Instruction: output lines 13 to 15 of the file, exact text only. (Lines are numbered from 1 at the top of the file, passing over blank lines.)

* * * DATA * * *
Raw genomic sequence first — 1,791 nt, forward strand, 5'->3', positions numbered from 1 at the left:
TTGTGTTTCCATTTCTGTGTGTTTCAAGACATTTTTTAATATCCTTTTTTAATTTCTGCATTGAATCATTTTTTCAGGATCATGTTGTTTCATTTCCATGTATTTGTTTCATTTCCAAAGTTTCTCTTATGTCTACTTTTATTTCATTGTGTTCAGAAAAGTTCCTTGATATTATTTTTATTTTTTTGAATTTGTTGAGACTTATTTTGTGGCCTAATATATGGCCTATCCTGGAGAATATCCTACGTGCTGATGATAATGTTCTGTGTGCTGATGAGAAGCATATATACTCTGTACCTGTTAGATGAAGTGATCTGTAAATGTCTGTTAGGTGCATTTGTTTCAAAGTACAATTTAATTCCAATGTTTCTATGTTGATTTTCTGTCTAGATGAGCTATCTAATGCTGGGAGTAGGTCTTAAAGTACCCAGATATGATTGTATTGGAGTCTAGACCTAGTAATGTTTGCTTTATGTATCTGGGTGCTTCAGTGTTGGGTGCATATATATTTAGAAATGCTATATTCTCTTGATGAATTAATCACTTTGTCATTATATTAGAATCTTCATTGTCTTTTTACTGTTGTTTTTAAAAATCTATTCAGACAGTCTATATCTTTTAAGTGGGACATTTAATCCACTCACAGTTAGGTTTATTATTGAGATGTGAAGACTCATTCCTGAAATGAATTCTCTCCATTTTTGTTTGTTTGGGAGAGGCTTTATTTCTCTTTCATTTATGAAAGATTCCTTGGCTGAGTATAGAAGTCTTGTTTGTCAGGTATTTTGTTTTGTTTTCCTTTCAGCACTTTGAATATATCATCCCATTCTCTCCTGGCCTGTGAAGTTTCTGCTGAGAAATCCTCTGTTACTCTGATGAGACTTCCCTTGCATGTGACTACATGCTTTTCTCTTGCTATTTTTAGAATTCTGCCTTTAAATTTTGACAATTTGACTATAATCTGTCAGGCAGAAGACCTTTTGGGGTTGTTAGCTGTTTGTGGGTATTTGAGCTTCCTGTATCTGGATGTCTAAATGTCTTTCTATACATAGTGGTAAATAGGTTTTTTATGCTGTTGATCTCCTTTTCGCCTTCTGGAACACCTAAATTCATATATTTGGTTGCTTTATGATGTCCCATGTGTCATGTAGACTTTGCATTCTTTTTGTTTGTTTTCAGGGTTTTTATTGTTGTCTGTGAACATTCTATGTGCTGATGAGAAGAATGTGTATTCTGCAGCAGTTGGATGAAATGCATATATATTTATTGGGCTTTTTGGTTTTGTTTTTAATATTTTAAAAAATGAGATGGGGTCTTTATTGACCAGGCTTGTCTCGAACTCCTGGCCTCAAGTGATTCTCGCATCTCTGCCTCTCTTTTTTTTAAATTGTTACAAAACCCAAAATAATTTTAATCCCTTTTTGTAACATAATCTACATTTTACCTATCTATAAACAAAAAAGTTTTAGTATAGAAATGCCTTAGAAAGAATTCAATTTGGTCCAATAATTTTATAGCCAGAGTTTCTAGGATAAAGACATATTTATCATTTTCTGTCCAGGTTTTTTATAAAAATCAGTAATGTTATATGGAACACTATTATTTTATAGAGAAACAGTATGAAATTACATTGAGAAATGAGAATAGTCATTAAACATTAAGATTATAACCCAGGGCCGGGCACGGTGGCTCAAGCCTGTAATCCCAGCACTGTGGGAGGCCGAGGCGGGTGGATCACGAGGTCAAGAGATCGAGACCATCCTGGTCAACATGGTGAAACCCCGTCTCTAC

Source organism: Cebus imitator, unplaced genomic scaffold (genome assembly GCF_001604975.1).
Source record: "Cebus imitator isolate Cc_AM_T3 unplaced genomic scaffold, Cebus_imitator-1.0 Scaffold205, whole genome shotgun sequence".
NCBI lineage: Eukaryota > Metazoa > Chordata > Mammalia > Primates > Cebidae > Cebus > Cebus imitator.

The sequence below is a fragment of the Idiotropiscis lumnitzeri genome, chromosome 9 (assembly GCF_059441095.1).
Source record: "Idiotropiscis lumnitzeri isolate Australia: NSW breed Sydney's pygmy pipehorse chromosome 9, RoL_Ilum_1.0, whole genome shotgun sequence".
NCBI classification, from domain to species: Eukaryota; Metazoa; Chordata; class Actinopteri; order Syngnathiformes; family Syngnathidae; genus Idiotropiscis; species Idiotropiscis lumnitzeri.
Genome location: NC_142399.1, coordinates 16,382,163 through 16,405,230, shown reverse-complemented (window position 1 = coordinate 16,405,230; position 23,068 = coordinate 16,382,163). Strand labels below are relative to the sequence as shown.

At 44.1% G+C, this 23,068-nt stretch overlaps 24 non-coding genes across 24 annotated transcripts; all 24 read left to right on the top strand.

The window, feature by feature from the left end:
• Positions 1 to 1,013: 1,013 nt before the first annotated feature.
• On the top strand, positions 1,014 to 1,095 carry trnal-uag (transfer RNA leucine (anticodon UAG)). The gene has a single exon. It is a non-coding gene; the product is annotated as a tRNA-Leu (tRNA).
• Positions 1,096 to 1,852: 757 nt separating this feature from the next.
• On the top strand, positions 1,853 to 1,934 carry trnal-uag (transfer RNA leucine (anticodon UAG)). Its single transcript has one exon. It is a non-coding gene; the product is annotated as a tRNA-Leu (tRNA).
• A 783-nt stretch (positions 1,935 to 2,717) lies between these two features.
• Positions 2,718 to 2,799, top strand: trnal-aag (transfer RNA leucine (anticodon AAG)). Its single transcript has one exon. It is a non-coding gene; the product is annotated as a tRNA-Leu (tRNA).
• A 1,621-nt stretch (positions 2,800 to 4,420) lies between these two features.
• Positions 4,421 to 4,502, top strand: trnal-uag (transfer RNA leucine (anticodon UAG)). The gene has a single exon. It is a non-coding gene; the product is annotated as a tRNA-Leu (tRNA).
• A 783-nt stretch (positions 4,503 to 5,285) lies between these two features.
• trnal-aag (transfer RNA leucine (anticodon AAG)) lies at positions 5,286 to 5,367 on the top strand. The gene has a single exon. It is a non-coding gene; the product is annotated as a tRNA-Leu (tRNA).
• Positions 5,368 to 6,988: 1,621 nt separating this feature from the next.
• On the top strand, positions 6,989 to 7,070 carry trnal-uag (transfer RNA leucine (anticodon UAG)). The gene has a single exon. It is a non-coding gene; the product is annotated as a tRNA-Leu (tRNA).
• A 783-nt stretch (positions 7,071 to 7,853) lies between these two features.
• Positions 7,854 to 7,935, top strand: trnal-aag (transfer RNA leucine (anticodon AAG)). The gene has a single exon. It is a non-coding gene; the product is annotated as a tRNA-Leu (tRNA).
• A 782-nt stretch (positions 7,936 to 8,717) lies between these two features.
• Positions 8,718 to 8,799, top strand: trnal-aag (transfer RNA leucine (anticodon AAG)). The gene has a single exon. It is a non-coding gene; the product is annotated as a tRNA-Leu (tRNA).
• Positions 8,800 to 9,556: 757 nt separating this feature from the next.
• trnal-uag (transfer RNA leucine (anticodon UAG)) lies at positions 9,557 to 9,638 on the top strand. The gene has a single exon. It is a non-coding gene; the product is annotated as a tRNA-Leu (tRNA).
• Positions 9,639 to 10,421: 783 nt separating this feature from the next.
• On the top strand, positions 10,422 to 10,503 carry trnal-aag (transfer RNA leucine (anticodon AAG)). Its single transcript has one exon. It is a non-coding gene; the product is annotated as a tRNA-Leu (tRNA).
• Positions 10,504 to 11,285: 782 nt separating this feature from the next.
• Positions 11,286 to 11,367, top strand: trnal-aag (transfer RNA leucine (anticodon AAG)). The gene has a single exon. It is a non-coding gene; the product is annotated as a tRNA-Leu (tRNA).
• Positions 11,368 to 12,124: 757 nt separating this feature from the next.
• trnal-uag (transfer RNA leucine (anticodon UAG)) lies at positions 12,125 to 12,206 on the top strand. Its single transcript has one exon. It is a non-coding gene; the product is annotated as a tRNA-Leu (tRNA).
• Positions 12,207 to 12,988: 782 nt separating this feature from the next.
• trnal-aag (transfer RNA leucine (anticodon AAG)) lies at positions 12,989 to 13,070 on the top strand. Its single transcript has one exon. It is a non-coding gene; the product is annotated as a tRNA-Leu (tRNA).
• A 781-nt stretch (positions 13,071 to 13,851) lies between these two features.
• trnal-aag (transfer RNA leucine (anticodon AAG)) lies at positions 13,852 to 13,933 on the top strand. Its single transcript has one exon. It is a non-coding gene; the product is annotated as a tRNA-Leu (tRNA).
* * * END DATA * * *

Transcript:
• On the top strand, positions 1,014 to 1,095 carry trnal-uag (transfer RNA leucine (anticodon UAG)). The gene has a single exon. It is a non-coding gene; the product is annotated as a tRNA-Leu (tRNA).
• Positions 1,096 to 1,852: 757 nt separating this feature from the next.
• On the top strand, positions 1,853 to 1,934 carry trnal-uag (transfer RNA leucine (anticodon UAG)). Its single transcript has one exon. It is a non-coding gene; the product is annotated as a tRNA-Leu (tRNA).